Salinger’s The Catcher in the Rye takes place largely in a boarding school by the name of Pencey Prep and New York City where the main character, Holden, subconsciously searches for a “wise old man figure” to help him through his troubles. Holden is a young man of age seventeen. He has been placed in multiple boarding schools after the death of his younger brother, Allie. Holden is experiencing slight trauma after being dismissed from the latest school, Pencey Prep. Three men stand out as possibilities to play this invaluable part of “wise old man” in Holden’s confused life, Holden’s father, Mr. Caulfield, Holden’s history teacher at Pencey Prep, Mr. Spencer, and finally, Holden’s beloved English teacher from Elkton Hills, Mr. Antolini. Each of them try to play this part yet fall short and end up scarring Holden because of their own emotional trauma, lack of quality advice and a slight mishap because of a drink too many, respectively. Salinger vividly illustrates how Holden is pushed into deeper emotional trauma because of his father’s, Spencer’s and Antolini’s failure to become positive mentors in Holden’s life.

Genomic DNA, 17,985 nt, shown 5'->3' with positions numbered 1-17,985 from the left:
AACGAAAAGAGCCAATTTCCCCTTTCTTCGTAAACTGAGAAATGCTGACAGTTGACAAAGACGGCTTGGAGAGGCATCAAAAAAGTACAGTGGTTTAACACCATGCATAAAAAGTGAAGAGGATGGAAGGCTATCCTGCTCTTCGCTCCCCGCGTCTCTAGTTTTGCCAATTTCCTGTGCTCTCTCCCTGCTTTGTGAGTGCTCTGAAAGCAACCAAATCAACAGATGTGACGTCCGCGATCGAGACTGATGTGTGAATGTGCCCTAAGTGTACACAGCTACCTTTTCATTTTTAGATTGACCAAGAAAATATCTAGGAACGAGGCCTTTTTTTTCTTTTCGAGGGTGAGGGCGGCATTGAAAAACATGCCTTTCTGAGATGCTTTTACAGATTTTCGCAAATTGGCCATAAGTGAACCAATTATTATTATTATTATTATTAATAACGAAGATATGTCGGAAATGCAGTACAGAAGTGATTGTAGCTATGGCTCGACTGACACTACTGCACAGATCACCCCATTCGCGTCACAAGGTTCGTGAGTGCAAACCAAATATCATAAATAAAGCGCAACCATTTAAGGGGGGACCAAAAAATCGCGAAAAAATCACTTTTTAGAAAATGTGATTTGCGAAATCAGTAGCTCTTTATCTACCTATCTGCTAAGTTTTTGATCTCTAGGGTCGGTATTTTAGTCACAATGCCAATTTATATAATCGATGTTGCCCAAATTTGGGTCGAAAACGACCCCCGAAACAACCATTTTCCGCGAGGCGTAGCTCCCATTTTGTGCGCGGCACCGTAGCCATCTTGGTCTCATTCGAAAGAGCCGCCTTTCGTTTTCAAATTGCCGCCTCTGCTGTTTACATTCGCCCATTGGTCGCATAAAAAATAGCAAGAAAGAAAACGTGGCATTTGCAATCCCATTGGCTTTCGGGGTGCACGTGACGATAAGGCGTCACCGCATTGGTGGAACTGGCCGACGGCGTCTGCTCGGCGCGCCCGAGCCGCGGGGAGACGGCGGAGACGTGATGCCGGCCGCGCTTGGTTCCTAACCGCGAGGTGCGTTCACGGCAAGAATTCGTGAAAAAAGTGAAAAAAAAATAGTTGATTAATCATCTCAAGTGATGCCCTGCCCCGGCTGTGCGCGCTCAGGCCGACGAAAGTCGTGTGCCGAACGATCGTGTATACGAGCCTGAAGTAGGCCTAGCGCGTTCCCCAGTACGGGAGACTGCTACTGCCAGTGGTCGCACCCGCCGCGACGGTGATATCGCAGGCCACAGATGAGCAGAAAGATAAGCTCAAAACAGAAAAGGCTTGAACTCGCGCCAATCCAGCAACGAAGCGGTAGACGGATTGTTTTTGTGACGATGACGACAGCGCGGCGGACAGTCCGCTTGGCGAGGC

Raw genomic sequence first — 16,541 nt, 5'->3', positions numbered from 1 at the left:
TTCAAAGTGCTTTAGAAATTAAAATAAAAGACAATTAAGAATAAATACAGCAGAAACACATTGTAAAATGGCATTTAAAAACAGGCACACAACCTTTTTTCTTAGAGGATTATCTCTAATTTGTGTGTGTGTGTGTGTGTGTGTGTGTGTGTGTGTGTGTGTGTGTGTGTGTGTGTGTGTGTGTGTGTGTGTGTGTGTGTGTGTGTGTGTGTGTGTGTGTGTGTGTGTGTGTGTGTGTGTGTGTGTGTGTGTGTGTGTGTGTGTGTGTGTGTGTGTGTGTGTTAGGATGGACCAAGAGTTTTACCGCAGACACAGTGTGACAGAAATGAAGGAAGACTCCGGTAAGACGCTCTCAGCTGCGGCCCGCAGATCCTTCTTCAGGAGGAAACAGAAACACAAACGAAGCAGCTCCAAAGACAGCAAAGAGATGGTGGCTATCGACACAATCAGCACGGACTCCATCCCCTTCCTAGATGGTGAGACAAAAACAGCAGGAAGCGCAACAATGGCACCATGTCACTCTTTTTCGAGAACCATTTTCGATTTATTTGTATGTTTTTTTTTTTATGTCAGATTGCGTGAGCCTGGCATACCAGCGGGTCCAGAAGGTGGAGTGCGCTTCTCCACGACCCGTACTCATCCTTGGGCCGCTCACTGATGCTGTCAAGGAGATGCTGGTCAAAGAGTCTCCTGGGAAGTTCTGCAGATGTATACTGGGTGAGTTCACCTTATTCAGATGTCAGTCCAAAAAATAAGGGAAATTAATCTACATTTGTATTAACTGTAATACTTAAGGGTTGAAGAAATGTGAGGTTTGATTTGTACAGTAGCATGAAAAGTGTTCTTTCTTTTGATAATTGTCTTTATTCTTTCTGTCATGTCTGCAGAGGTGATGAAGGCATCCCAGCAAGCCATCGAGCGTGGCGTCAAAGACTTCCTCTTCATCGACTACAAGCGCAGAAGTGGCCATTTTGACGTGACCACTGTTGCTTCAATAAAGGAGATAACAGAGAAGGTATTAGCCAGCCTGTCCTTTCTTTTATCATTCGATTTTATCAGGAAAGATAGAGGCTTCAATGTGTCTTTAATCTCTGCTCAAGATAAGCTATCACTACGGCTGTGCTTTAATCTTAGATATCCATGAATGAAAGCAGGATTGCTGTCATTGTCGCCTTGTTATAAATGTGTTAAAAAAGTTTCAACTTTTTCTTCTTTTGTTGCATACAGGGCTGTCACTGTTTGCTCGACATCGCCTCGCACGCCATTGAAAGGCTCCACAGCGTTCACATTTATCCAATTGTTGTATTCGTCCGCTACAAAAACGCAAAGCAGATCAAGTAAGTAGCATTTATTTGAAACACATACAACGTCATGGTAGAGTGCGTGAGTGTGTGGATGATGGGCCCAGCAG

Holden’s father, Caulfield, was not a substantial part of Holden’s life during his son’s search for meaning, let alone a positive influence. After the death of Allie, Caulfield seems to push Holden almost out of his life and sends him away to a series of preparatory boarding schools. Holden is sent to Elkton Hills, Whooton Prep and now Pencey Prep soon after the death of his brother Allie to leukemia. This action taken by Caulfield shows how he lacks the strength to handle the responsibility and pressures of raising a son after the loss of the other. Another example of Caulfield’s inability to cope with the loss of a son is how he drinks and smokes often to relieve stress and frequently leaves the bottles and cigarette butts lying about the house. This habit of Caulfield’s seemingly induced Holden to start drinking and smoking himself and erroneously taught Holden that this habit was appropriate.